The Destruction and Financialization of American Democracy

A bleak realization of the marginalization against Americans created by our own government.

Posted by Charles Fregozo on May 3, 2021

With economic inequality only increasing every year, the American Dream, once promising success through hard work and persistence, has disappeared within society today. The destruction of the American Dream can largely be attributed to the unprecedented wealth and power that comes from such a tiny section of the population—the top one-tenth of a percent. Harnessing such an immense amount of affluence, this minority has caused highly negative consequences to the majority of society through the corruptive, detrimental effects they impose on American democracy. Using Noam Chomsky’s Requiem for the American Dream, I attempt to outline two of the many aspects these elites employ to maintain their status in American society: the Reduction of American Democracy and the Financialization of the American Economy.

Reduction of Democracy

Since the creation of America, the United States political system was created to favor and keep the opulent in power. As seen with his support of the senate, who were not elected but selected from the wealthy in those days—James Madison felt the United States system should be designed to keep the power in the hands of the wealthy because, in his eyes, those were the people who would be the most responsible to run the country. This sentiment of only the wealthy holding power has long persisted beyond the creation of this nation. In fact, the entirety of the United States history has been a constant struggle between this ultra upper-class bidding to hold onto their power by suppressing the public and grossly contorting American democracy to fit the needs of America’s corporations and top few. Whether this is through defunding government programs that serve the public or crushing any legislation that would allow for the protection of unions, the government is purposely designed to limit the amount of democracy the average American citizen can actually be involved in. However, the 1960s exemplify a time where the average American was able to organize together to change sentiments regarding women’s rights, environmental problems, minority rights, and democracy. Witnessing how much power the American public truly has once organized and active together, politicians then launched a coordinated corporate offensive starting in the 1970s to try and push back the egalitarian efforts made throughout the past era.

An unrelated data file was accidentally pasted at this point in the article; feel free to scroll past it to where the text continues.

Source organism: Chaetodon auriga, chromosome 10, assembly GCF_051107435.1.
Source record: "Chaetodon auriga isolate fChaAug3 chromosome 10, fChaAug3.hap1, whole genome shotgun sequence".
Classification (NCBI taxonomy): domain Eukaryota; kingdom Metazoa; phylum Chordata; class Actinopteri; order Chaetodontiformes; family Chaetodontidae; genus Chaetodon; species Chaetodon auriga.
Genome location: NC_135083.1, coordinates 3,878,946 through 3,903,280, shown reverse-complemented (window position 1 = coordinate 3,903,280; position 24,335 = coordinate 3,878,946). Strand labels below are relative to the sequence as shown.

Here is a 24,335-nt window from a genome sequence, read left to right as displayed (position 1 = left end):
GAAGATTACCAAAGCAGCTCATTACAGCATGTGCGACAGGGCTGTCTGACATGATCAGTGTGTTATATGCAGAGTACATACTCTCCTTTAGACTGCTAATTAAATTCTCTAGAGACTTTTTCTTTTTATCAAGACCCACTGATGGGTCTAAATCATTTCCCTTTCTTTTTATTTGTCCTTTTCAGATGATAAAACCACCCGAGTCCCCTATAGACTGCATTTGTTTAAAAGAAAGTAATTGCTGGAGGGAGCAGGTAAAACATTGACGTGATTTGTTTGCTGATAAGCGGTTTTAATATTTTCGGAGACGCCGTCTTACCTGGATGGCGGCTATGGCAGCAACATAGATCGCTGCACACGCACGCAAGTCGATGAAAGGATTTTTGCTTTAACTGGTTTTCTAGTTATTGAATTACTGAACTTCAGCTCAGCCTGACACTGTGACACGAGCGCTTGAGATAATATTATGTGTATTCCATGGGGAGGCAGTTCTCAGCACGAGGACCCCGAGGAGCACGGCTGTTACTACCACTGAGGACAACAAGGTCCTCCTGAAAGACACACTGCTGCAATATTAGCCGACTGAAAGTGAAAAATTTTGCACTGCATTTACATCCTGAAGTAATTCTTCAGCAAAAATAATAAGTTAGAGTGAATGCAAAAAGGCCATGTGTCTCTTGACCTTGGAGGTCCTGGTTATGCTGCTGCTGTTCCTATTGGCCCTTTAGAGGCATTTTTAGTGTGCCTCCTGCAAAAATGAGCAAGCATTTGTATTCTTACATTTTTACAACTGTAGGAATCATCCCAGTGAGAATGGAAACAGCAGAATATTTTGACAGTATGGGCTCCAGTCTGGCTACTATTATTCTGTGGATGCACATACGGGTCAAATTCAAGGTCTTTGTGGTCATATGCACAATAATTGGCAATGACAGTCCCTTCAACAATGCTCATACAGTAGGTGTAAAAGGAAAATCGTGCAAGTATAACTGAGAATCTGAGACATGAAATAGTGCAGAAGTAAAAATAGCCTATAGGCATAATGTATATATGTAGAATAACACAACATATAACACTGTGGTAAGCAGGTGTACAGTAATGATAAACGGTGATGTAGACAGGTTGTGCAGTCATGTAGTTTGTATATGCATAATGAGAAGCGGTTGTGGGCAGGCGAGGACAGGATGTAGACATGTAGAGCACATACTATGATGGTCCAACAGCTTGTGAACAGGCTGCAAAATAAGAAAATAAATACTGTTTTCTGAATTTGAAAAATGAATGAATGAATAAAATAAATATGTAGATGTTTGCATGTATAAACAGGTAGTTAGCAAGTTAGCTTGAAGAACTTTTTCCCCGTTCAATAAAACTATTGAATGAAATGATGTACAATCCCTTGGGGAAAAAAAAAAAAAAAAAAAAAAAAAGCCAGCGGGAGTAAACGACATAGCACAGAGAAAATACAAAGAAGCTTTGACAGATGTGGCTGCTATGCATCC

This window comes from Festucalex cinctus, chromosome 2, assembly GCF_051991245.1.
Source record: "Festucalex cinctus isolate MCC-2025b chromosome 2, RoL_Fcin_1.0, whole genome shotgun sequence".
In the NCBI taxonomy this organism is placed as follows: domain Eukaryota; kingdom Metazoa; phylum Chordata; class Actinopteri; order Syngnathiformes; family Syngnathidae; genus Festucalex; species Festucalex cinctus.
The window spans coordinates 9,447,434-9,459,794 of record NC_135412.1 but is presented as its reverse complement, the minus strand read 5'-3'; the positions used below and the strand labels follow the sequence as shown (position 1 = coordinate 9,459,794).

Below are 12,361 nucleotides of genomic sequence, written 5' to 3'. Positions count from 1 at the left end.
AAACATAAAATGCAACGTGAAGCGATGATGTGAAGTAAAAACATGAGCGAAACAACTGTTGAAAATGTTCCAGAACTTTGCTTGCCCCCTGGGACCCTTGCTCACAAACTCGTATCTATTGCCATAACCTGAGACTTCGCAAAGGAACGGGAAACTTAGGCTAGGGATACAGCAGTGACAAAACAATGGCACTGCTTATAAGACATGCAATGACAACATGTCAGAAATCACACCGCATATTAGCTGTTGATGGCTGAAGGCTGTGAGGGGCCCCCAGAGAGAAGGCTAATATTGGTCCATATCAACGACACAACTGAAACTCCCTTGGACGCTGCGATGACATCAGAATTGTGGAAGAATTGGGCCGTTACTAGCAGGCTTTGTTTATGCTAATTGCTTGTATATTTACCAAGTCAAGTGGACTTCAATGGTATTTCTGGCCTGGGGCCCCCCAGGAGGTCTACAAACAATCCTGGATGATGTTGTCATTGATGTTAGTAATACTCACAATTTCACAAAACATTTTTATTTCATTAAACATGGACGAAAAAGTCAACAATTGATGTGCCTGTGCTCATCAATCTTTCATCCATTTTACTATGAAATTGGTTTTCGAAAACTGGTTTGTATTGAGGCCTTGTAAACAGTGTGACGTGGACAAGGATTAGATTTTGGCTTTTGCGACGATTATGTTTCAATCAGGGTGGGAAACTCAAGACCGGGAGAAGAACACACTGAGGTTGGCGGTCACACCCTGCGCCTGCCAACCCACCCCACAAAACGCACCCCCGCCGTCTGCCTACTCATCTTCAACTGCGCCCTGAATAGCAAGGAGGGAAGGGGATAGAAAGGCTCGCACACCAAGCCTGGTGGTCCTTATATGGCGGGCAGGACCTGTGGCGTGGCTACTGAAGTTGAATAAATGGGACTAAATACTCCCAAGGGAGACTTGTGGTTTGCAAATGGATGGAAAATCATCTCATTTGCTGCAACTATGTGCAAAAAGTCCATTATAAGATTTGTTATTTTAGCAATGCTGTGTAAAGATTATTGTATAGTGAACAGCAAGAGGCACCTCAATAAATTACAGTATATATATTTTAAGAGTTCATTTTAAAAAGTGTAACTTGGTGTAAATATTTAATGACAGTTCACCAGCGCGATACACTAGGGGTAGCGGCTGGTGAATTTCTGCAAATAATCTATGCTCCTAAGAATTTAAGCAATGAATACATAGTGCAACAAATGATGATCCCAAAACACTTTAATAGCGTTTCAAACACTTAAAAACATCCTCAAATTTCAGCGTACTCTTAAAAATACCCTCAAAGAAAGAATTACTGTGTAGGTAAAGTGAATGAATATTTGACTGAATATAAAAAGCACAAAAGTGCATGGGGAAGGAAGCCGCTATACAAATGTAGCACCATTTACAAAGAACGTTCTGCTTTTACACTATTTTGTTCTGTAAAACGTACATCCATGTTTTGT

Financialization of the American Economy

Beginning in the 1970s as a reaction to the social uprising in the past era, there was a deliberate shift in the economy by shifting financial institutions like banks, investment firms, and insurance companies to have an increased role in the economy. Originally a country based on production and manufacturing, America was drastically changed during this period of deregulation with the finical district now being incentivized by the new legislation to take on risky investments, money manipulations, etc. all in the hopes of gaining more capital. Showcasing this change, General Electric, a once manufacturing giant, now makes the majority of their money just by moving money around through complicated methods that appear to have little to no value to the American economy. However because of the deregulation of this kind of practice, General Electric makes far greater profits moving its money around than it ever would being a manufacturing company in the United States. This economic shift to financialize the economy can be seen with many managerial positions that once belonged to engineers are now led solely by people with a business background. Because of this financialization that encourages risky investments, economic crashes and bubbles are more prevalent now than at any other time in American history. Yet, because the government refuses to punish the ones perpetuating this problem and rather chooses to bail out these wealthy elites, the same vicious cycle repeats itself continuously with the working-class American being forced to bail out these elites that caused the problem in the first place.

In Conclusion

Until situations like the ones that have been described are reversed, society will continue to be unequal and dominated by the desire to maximize personal gain. American society will only continue to live under the situations described above until we come together as a society to agree that this gross marginalization will only lead to the destruction of our society.